We saw a Collared Aracari in a tree alongside of the road. It is in the same family as the toucan but a little smaller (about 40 cm).

As we worked our way along the road, we had better views of the water. There were distant views of Great and Snowy Egrets, Great Blue, Little Blue and Green Herons along with a Limpkin (a new bird for us.)

These Black-bellied Whistling Ducks looked comical perched in a tree. They nest in large hollows or holes in trees and often perch in trees.

This female Ringed Kingfisher perched near the water. Ringed Kingfishers are the largest kingfisher in the Americas (about 40 cm in comparison to the Belted which is 33 cm).

After breakfast the next day, we stopped at a spot on the road that overlooked a ravine. We were almost even with the upper branches of a tall fruit-bearing tree. We waited for about half an hour before a cotinga arrived. This beautiful blue-coloured cotinga is called a Lovely Cotinga, and was a new bird for us. It’s a rather chunky bird, that is just a little shorter than an American Robin.

The bus took us to another birding spot where we walked on a road beside the Tuis River. There was one place where we could access the river and check for Black Phoebes and American Dippers. (which we saw)

This Black-and-White Warbler was feeding along the sides of a branch of a tree near the riverbank.

This Collared Trogan allowed us good views of its beautiful back, but we couldn’t convince it to turn around and show us its reddish belly.

On our way back to our lodge, the bus took us to another birding “hotspot;” a bridge crossing a small, swiftly moving stream. A pair of Sunbitterns had made a nest on a branch over the stream which was about thirty metres from the bridge. We also saw a pair of Torrent Tyrannulets foraging at the stream’s edge. We waited awhile, but the Sunbittern stayed on the nest. It was fortunate that the birds chose to build a nest so close to a bridge and we would have been extremely lucky if it also chose to display its beautiful wings.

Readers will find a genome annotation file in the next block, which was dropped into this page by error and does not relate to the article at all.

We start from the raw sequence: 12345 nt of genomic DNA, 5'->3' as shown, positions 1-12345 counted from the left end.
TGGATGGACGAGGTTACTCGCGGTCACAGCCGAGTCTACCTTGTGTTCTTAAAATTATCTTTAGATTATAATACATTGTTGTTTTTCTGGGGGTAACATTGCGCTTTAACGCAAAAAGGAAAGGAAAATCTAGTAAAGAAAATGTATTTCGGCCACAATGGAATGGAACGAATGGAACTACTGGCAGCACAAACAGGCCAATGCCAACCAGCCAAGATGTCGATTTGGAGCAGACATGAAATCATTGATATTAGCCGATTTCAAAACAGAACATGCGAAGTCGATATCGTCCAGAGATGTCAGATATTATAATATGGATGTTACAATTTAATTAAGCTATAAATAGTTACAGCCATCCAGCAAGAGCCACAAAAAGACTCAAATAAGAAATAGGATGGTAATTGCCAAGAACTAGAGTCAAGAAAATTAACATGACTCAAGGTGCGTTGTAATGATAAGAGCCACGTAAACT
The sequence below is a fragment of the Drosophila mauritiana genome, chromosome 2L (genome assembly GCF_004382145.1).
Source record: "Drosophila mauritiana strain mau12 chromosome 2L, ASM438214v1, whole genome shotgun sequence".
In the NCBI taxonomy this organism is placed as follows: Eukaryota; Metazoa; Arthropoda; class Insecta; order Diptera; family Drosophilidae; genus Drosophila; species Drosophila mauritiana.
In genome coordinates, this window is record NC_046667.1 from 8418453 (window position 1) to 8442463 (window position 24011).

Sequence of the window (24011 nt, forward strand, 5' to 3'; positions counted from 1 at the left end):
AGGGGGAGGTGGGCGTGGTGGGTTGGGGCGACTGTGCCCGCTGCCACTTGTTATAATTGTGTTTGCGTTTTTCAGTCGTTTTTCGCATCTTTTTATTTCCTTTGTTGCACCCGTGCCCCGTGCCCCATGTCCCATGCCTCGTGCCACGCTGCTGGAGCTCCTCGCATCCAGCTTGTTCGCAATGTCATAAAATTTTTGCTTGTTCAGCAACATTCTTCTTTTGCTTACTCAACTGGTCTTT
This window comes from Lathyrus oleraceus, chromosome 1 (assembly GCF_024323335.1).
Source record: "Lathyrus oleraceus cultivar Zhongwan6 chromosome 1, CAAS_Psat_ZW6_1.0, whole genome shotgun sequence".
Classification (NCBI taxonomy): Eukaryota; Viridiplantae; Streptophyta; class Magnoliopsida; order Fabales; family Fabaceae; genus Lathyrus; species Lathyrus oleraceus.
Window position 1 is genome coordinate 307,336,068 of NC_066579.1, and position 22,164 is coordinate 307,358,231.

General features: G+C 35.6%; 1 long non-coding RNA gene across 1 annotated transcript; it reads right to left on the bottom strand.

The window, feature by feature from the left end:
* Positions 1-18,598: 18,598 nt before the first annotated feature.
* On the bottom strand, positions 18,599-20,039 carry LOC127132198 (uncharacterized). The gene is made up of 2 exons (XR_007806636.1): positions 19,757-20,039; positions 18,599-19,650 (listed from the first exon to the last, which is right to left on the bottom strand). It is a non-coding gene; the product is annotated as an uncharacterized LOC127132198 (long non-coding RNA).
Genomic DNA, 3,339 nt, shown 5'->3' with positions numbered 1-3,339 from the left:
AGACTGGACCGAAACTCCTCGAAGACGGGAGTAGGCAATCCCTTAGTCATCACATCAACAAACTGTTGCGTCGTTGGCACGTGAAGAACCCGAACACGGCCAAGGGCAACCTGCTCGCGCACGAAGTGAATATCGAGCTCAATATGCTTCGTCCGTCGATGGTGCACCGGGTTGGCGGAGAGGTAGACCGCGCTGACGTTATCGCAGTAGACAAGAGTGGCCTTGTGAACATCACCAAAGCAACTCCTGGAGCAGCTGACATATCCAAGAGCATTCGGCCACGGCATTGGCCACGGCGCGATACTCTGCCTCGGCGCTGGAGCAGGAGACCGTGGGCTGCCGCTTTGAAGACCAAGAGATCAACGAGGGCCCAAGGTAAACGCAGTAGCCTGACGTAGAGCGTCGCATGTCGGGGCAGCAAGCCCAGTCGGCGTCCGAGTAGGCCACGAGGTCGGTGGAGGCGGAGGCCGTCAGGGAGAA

Later that afternoon, we took a trail from behind the cabins into the rainforest surrounding the lodge and walked along the edge of a ravine.

Below us, our local guide spotted a pair of Rufous Motmots on a branch overhanging the ravine. Here’s a photo of one of them. Motmots tend to stay still for long periods while they scan their surroundings for suitable prey – large invertebrates and small reptiles and amphibians. It is unusual to take a photo of a bird from above and it was tricky to get a view that was unobstructed by leaves and branches.

Further along the trail, our guide found a spot where two Crested Owls were roosting. We were quite a ways from them on the trail so they weren’t bothered by us, although it might be hard to tell from their expressions. They were the same species that we saw two days before.

After seeing the owls, we headed down another trail to the “Hummingbird Pools.” The trail winds along the sides of a steep canyon and ends at a viewing platform where you can see the pools in the stream below. We saw a hummingbird (a Crowned Wood-nymph) bathing in the shallow pools, and other birds also came to drink at the stream, but it was too dark to take good photos.

The next day we headed to the Talamanca Highlands and our next blog will be about our next few days at higher elevations.

One thought on “Costa Rica in March – Part 2